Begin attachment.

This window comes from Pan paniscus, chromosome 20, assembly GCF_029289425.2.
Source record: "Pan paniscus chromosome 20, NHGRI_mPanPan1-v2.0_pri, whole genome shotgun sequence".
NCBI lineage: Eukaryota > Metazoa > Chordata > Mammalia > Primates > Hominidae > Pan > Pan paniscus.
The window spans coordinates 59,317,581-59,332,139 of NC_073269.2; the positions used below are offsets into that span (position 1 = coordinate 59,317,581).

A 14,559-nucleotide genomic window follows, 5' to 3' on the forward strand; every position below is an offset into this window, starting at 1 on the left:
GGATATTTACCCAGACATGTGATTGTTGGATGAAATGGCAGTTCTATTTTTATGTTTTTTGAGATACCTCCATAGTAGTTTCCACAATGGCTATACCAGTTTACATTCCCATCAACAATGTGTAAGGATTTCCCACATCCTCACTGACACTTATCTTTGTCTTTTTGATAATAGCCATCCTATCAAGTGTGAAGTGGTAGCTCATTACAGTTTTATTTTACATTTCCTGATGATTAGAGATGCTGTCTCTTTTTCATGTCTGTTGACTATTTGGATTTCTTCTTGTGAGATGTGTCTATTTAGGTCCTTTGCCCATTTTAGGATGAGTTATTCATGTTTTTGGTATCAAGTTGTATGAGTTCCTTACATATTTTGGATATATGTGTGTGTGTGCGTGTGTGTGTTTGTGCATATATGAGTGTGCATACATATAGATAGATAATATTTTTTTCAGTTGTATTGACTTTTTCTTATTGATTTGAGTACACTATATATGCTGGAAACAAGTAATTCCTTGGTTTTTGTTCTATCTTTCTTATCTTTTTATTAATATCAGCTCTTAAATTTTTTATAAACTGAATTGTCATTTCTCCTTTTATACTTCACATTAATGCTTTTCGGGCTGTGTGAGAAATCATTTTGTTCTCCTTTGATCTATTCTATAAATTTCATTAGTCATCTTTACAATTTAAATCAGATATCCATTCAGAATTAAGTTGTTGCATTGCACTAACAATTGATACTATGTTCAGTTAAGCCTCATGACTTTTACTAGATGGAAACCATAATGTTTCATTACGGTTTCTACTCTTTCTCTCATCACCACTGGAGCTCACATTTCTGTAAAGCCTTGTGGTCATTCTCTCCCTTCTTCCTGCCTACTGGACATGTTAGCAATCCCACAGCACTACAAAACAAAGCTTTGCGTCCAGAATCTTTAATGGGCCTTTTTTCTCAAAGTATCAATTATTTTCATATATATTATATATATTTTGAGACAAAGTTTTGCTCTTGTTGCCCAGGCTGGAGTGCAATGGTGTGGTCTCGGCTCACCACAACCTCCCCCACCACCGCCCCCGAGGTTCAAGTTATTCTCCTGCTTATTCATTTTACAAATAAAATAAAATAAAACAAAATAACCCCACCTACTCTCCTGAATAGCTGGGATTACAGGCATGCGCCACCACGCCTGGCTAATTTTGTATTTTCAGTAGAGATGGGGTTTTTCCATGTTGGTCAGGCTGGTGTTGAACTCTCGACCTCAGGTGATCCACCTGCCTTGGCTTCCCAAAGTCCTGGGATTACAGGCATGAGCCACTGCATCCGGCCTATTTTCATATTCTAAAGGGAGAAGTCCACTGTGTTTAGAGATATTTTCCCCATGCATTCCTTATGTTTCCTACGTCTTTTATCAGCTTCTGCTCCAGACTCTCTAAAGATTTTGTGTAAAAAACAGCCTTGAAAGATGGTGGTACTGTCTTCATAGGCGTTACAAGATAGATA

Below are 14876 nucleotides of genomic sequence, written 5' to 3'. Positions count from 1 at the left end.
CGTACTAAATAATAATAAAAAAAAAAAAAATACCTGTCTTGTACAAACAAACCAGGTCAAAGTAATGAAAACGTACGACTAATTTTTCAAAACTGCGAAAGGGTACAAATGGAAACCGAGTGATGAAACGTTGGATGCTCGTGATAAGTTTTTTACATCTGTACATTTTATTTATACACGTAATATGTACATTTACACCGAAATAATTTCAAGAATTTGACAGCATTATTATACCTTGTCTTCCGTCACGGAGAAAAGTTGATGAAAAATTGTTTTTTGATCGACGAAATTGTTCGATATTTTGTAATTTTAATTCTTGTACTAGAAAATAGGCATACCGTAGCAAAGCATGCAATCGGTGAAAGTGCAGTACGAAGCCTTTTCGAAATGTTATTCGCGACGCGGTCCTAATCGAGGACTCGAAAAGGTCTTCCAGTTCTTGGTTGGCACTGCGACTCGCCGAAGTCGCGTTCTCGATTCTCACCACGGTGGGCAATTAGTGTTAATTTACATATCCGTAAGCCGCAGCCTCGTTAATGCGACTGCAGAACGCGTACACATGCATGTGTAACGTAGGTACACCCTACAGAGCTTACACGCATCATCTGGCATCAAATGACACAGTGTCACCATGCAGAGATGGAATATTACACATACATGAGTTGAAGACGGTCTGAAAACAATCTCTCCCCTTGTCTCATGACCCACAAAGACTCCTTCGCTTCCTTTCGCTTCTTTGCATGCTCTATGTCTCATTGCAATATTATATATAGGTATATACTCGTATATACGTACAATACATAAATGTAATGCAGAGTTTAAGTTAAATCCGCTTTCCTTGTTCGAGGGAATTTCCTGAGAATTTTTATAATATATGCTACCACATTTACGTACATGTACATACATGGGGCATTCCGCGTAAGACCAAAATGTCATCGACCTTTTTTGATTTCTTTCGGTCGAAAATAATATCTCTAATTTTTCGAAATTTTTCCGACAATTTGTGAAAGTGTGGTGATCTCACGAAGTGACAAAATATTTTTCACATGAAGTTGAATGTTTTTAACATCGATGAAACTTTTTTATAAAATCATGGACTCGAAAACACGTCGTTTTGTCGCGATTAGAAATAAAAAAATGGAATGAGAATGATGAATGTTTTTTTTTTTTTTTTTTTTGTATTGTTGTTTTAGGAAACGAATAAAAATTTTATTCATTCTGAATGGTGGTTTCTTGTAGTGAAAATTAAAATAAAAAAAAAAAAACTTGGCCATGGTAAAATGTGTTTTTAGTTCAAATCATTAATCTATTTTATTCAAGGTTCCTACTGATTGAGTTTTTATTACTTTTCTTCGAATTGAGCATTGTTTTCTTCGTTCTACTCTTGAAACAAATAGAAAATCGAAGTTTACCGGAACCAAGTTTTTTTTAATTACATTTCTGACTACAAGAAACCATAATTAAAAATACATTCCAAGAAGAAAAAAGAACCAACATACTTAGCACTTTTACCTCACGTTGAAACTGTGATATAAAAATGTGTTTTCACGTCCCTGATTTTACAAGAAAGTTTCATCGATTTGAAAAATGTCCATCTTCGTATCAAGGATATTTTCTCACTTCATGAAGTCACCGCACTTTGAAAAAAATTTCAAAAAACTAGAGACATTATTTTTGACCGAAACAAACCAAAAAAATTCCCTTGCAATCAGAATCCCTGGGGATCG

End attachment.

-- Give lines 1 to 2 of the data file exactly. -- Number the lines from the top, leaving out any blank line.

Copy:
This window comes from Pan paniscus, chromosome 20, assembly GCF_029289425.2.
Source record: "Pan paniscus chromosome 20, NHGRI_mPanPan1-v2.0_pri, whole genome shotgun sequence".